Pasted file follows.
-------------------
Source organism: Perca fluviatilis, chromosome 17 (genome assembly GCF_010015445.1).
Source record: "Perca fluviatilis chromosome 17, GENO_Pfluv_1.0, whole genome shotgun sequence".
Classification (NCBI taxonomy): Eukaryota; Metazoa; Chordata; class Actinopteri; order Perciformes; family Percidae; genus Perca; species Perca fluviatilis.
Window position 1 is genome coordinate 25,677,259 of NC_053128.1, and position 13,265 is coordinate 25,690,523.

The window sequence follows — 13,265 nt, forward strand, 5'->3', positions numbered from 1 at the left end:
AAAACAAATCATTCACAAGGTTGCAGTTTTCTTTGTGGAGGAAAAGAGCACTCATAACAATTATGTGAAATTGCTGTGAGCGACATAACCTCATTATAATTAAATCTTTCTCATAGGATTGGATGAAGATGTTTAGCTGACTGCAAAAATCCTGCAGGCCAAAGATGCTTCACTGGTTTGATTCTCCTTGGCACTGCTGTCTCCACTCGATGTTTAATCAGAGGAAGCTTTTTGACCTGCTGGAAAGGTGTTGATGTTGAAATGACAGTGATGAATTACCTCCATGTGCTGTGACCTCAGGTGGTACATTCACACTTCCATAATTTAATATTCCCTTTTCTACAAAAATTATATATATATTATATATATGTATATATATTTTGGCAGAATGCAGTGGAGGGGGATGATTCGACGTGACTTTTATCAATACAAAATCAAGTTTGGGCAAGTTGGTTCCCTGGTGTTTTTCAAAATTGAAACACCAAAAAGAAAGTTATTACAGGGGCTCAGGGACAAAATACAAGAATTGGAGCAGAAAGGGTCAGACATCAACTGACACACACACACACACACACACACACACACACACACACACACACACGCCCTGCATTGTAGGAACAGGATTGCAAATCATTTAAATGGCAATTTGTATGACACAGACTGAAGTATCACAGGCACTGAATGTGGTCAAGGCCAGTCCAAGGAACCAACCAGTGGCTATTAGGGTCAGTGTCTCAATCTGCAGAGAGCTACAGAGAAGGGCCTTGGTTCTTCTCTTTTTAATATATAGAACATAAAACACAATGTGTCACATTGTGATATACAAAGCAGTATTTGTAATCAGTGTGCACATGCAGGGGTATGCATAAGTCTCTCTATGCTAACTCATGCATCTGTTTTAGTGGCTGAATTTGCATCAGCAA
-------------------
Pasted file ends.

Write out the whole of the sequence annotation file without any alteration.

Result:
Source organism: Perca fluviatilis, chromosome 17 (genome assembly GCF_010015445.1).
Source record: "Perca fluviatilis chromosome 17, GENO_Pfluv_1.0, whole genome shotgun sequence".
Classification (NCBI taxonomy): Eukaryota; Metazoa; Chordata; class Actinopteri; order Perciformes; family Percidae; genus Perca; species Perca fluviatilis.
Window position 1 is genome coordinate 25,677,259 of NC_053128.1, and position 13,265 is coordinate 25,690,523.

The window sequence follows — 13,265 nt, forward strand, 5'->3', positions numbered from 1 at the left end:
AAAACAAATCATTCACAAGGTTGCAGTTTTCTTTGTGGAGGAAAAGAGCACTCATAACAATTATGTGAAATTGCTGTGAGCGACATAACCTCATTATAATTAAATCTTTCTCATAGGATTGGATGAAGATGTTTAGCTGACTGCAAAAATCCTGCAGGCCAAAGATGCTTCACTGGTTTGATTCTCCTTGGCACTGCTGTCTCCACTCGATGTTTAATCAGAGGAAGCTTTTTGACCTGCTGGAAAGGTGTTGATGTTGAAATGACAGTGATGAATTACCTCCATGTGCTGTGACCTCAGGTGGTACATTCACACTTCCATAATTTAATATTCCCTTTTCTACAAAAATTATATATATATTATATATATGTATATATATTTTGGCAGAATGCAGTGGAGGGGGATGATTCGACGTGACTTTTATCAATACAAAATCAAGTTTGGGCAAGTTGGTTCCCTGGTGTTTTTCAAAATTGAAACACCAAAAAGAAAGTTATTACAGGGGCTCAGGGACAAAATACAAGAATTGGAGCAGAAAGGGTCAGACATCAACTGACACACACACACACACACACACACACACACACACACACACACACACGCCCTGCATTGTAGGAACAGGATTGCAAATCATTTAAATGGCAATTTGTATGACACAGACTGAAGTATCACAGGCACTGAATGTGGTCAAGGCCAGTCCAAGGAACCAACCAGTGGCTATTAGGGTCAGTGTCTCAATCTGCAGAGAGCTACAGAGAAGGGCCTTGGTTCTTCTCTTTTTAATATATAGAACATAAAACACAATGTGTCACATTGTGATATACAAAGCAGTATTTGTAATCAGTGTGCACATGCAGGGGTATGCATAAGTCTCTCTATGCTAACTCATGCATCTGTTTTAGTGGCTGAATTTGCATCAGCAA